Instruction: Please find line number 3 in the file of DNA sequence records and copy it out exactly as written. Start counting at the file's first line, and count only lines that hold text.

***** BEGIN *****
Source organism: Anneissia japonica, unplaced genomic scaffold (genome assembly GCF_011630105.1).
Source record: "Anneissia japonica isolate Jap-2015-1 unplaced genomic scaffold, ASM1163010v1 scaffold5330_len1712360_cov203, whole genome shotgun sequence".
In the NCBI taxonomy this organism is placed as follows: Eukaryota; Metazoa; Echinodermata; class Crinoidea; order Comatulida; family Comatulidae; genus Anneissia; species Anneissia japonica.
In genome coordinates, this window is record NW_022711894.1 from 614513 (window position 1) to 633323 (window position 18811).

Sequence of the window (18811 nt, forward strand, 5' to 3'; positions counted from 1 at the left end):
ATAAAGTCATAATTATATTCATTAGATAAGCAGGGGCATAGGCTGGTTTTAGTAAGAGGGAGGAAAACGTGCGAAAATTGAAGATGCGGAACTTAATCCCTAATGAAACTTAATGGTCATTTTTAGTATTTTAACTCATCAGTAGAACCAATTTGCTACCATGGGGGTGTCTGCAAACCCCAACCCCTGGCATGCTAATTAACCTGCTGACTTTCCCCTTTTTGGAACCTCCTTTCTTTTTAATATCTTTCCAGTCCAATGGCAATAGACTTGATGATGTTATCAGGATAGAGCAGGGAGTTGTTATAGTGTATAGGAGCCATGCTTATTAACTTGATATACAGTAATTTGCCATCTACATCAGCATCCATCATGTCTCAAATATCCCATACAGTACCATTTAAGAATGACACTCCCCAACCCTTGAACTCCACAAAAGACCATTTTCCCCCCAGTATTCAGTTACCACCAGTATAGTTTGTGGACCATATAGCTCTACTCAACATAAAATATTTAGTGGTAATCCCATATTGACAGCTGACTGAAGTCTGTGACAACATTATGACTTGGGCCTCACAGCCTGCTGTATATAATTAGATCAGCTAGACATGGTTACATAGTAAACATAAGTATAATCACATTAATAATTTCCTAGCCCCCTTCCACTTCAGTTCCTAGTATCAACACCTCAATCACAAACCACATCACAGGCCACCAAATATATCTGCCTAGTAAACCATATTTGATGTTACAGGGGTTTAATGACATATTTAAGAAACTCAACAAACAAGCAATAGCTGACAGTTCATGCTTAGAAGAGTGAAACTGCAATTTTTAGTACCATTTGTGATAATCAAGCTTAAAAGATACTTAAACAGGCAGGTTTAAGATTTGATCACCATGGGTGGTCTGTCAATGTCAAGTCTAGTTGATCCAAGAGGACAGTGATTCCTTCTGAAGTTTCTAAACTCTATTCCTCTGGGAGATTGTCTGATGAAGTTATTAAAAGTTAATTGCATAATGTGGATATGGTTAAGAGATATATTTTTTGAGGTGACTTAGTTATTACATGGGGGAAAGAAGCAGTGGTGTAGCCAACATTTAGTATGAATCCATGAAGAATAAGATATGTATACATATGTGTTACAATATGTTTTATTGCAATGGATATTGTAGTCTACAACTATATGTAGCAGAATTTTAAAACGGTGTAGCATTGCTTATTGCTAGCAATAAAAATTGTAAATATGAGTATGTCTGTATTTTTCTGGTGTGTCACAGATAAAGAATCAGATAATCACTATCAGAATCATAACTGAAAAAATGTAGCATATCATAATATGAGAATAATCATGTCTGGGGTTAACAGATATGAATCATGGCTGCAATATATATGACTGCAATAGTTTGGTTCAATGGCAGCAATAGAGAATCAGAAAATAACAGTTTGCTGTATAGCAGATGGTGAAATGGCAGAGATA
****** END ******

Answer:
In the NCBI taxonomy this organism is placed as follows: Eukaryota; Metazoa; Echinodermata; class Crinoidea; order Comatulida; family Comatulidae; genus Anneissia; species Anneissia japonica.